Such interoperability, across project databases, vendors and platforms, cannot be reached simply by using vendor A or B Application Programming Interfaces (API) that are meant to work only in the proprietary environment of its owner. This is why we have been advocating a "neutral" SIP, and welcomed the first efforts to build one, PrismTech's Light-SIP. In the mean time, object-oriented technology has become mainstream. Every significant vendor is now stating that its new developments are OO-based and made in C++ or Java development languages. More importantly, the OMG has set the standards for distributed objects technology, which, in theory is the proper framework for the high-level interoperability as described above. This is why Petrosystems developed CORBA-based data servers, enabling commercial applications such as Stratimagic to simultaneously access data from OpenWorks, Integral Plus and now GeoFrame project databases. This experience was for us the proof-of-the pudding, and in 1995 we started the development of GEM-3D, our new object-oriented application integration platform, based on CORBA protocols for accessing the data through business objects, and integrating gOcad as our preferred 3D-geomodelling tool.

Open Spirit

Finally, came Open Spirit and the POSC interoperability RFT. This is for us the most recent leg of the interoperability journey. Technically, Open Spirit brings us two key features. First, it is a neutral Application Integration Platform (AIP), to be shared by a number of software vendors and oil companies. Second, it brings the full strength of the distributed business objects, on top of the concept of CORBA-based data servers. This is the main reason that we consider the Open Spirit project as strategic for us, and why we are sponsoring it, and contributing two senior programmers to its development Team. We expect the deliverables to be on time, first in terms of CORBA servers, by Q1 1999, then in terms of graphics and other more sophisticated distributed services. We expect to rapidly implement such servers both in our data management and our geoscience interpretation applications. We also verified that the Open Spirit architecture makes it possible for us to keep as framework extensions several important GEM-3D features, such as its highly sophisticated interaction mechanisms and its integration of gOcad. The merger of the two frameworks will take place next year.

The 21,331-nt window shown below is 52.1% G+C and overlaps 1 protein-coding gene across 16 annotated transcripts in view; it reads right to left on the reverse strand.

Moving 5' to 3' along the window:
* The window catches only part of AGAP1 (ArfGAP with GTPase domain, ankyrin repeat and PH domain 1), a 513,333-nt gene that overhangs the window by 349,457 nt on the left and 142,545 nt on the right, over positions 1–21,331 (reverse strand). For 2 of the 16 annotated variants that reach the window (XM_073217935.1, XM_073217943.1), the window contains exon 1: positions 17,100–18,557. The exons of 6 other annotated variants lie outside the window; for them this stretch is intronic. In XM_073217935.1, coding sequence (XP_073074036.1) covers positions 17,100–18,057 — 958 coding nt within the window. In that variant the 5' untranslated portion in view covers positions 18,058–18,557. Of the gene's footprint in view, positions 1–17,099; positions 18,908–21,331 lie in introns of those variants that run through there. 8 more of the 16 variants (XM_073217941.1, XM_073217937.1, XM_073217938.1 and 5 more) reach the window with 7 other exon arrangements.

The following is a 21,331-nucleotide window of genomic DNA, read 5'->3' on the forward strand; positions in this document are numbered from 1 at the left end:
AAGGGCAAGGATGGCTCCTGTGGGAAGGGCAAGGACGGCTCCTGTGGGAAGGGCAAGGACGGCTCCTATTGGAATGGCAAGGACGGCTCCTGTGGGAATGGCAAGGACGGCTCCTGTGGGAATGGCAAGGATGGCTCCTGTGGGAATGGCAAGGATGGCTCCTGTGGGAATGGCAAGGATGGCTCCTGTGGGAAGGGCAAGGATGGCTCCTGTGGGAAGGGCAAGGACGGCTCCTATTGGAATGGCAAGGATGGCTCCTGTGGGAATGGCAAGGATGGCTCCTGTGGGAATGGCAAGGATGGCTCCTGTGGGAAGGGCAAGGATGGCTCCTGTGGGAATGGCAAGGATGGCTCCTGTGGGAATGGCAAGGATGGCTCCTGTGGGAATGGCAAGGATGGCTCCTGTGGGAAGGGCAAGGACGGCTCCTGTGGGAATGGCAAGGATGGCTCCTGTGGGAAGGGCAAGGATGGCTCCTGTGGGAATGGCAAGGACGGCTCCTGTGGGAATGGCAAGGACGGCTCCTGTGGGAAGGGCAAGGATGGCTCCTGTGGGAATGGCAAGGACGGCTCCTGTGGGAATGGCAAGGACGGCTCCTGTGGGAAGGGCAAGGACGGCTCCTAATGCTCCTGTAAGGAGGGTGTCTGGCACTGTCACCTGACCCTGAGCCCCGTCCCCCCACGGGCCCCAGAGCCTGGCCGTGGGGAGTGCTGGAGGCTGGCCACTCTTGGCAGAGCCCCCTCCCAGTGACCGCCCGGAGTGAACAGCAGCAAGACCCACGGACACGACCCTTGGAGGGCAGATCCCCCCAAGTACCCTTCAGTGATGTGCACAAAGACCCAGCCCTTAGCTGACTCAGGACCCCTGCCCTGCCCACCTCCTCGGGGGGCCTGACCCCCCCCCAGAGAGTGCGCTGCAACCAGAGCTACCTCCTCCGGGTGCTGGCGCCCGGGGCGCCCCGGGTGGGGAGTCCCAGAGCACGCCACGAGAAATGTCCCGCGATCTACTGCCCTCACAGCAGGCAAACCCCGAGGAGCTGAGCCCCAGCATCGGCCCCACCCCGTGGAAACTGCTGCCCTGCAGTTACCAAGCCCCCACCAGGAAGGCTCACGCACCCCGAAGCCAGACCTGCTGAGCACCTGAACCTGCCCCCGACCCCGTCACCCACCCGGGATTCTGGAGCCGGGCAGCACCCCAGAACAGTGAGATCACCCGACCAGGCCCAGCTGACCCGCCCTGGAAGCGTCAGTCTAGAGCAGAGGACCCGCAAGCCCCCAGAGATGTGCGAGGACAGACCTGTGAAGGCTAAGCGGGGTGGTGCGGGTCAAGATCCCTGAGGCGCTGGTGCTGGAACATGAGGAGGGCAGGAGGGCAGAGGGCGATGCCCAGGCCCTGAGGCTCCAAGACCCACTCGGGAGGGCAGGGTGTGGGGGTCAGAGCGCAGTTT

POSC’s new focus on interoperability is of course key to the success of this business objects approach. The POSC RFT covers both the I.T. architecture sustaining the interoperability, and the definition of the main common business objects. The Open Spirit alliance did respond to the POSC RFT, and whatever the outcome, Open Spirit is meant to endorse and follow the POSC recommendations. POSC’s other focus, on the SEM is consistent with this new trend. However, in this domain, consensus in the Industry may be further away, as 3D-geomodelling, a fundamental constituent of the SEM, is still considered by several vendors as a competitive advantage, not to be shared. In conclusion, we consider that the distributed objects technology is the only sensible approach to interoperability in the E&P industry. Starting in 2000, there will be growing availability of applications and "applets" based on this technology. This will gradually lead to a profound re-definition of the E&P technical IT environment, with many newcomers and possibly with a new definition of what is an application and how the clients will be prepared to pay for it. The technology is ready for this change, and PetroSystems is investing heavily, in order to get ready for an early start.